Shia bye

One of the harder things about being a foreigner living in the West Bank for a year is how many of the people who you meet and like… go and leave… not long after they’ve met you.

With many students graduating after the winter semester, Palestinian friends from university – even if fairly local; from Jenin, Tulkarm, Bethlehem and Jerusalem – are likely to leave Nablus for good at this time of year. (Happily, my exchange partner has left for Norway because she won an acting scholarship!)

Other foreigners are mostly volunteers or interns or consultants or shorter exchange students, posted here for a few months. Waves of them come and go. Come to think of it, every foreigner pictured on this blog (eg here, here, and here as well as below) has now gone.

I know I am not the only one of us who is here for a year who has felt some guilt in the prospect of leaving at the end of it – not just leaving behind friends, but leaving behind friends who without our privilege of nationality will face huge difficulty in attempt to travel abroad.

One of those I was saddest to see go was Shia, named after Hollywood superstar Shia Le Beouf.

The name did cause a little consternation with Israeli border officials.

Shia was found by an American volunteer tiny and nosing around some dustbins. She was only a few weeks old, and flearidden, and shivery.


Once Elise picked her up, she relaxed, and Elise knew she couldn’t let her go.

Shia is now safely (and warmly, I presumed with envy as I typed up this post) in the United States, several visits to veterinarians and ministries and very expensively later, and learning about new things like the sound of a wet finger on the rim of a wine glass.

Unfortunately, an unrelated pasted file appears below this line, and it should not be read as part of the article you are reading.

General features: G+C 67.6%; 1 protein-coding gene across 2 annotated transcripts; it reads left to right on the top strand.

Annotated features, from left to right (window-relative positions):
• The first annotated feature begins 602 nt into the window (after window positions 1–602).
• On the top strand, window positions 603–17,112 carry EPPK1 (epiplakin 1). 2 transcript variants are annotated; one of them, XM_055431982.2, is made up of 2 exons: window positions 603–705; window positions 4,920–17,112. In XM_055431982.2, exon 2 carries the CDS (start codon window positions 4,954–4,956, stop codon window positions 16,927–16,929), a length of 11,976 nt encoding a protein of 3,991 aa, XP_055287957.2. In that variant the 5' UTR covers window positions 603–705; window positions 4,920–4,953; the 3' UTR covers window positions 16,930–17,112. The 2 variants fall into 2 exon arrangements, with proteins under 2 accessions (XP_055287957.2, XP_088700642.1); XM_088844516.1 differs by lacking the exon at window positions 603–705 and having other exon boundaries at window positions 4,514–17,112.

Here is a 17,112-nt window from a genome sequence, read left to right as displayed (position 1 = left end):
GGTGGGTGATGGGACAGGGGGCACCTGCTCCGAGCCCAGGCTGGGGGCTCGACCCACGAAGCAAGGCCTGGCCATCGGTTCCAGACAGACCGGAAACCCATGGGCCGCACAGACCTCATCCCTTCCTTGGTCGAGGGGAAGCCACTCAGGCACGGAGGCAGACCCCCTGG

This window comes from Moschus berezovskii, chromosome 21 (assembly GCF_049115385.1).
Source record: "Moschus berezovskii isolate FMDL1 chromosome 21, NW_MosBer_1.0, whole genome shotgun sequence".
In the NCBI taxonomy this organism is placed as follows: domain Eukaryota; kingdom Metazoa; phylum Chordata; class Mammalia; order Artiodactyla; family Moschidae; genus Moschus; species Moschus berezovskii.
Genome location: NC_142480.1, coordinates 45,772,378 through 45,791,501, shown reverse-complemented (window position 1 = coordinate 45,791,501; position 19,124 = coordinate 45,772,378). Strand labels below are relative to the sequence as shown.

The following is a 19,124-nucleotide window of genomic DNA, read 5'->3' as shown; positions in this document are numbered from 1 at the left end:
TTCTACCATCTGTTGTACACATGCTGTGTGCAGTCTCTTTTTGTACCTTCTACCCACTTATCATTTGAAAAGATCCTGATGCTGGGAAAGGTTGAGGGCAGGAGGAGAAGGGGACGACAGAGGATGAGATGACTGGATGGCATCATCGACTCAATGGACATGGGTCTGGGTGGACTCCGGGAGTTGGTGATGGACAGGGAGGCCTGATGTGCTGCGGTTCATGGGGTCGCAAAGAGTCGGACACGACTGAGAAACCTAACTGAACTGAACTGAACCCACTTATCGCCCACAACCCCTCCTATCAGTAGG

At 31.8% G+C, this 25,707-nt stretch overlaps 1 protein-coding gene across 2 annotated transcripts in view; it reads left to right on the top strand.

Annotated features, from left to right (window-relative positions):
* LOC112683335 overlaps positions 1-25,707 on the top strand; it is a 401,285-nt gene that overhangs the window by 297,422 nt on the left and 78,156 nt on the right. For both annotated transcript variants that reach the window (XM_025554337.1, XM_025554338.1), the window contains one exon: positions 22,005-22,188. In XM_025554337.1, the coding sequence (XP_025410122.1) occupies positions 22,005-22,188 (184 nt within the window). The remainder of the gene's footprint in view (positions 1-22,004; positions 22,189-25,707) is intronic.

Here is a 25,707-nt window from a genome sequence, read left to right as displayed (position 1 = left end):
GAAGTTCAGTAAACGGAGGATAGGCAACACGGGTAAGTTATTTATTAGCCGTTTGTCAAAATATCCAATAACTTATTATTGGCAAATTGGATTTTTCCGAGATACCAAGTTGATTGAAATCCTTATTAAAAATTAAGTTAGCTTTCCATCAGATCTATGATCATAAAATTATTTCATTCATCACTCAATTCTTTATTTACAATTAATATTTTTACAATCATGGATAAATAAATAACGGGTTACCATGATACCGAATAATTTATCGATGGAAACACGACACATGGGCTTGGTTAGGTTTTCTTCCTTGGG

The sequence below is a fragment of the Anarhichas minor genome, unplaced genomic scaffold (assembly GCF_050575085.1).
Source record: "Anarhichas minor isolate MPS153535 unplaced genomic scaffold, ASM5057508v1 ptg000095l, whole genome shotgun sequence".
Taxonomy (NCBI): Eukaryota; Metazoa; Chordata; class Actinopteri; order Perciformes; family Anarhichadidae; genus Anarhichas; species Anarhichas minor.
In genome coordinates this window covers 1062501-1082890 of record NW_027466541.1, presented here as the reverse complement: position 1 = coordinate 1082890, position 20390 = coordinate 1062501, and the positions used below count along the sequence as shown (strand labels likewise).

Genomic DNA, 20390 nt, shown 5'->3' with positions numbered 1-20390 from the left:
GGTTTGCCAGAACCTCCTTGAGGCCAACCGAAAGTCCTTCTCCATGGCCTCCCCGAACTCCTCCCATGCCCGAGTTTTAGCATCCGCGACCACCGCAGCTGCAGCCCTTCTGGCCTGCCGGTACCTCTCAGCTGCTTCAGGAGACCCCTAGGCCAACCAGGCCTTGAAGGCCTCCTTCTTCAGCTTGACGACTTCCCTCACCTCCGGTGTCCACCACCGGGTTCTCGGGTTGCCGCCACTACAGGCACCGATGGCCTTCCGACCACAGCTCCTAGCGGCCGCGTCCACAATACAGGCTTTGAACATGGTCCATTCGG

In this last pic she is with our Fede, also departed, being forced to pose for him so he can use her cuteness to attract women on social media.


The rush of goodbyes, the finding that half the contacts list on my phone are numbers for people who aren’t here any more, the long winter break… they remind me how little the bubble I have made myself in Nablus is. How few people I see day-to-day. How few roads I walk.

I have moved house to a warm, dry flat only a few streets away from the leaky mouldy one, which has expanded my world not a jot. When we met the British Consul in August or so (that’s the students we, not a royal we) I asked him where the parties are at. He didn’t seem to know of any events in the West Bank. (In fact, it was only his second visit here at all). An acquaintanceship was not pursued, on either side, but now, I think… I should be getting out more. I should go and hunt down the events, not the engagement parties but the film festivals and opening nights and book launches. I should be putting the glitter into the West Bank soirées.

(Namedropping the Consul reminds me that my mother met an Englishwoman who is friends with a former ambassador to Syria. ‘My daughter lived in Syria!’, she enthused. ‘She’s studying Arabic in the Middle East. Perhaps you could put them in touch?’
‘I don’t think that would be of any benefit to either of them’, came reply. Write that one down).


It is time.

It is time I went out and schmoozed.




3 Comments Add yours

  1. Mother says:

    I would have wanted to bring Fede home as well as Shia! Schmooze on my Girl!


  2. Granny says:

    Don’t be put off by snubs from the connections of EX-diplomats – they are history! Move on and SMOOZE!


  3. Granny says:

    Hi, How is the social schmoozing going? ‘Holy’ breaks sans mates are tedious – all one can do is ‘work’! Grind on with the ten words of vocab per day…..You must be able to ‘small talk’ in Arabic by now…..go for it!


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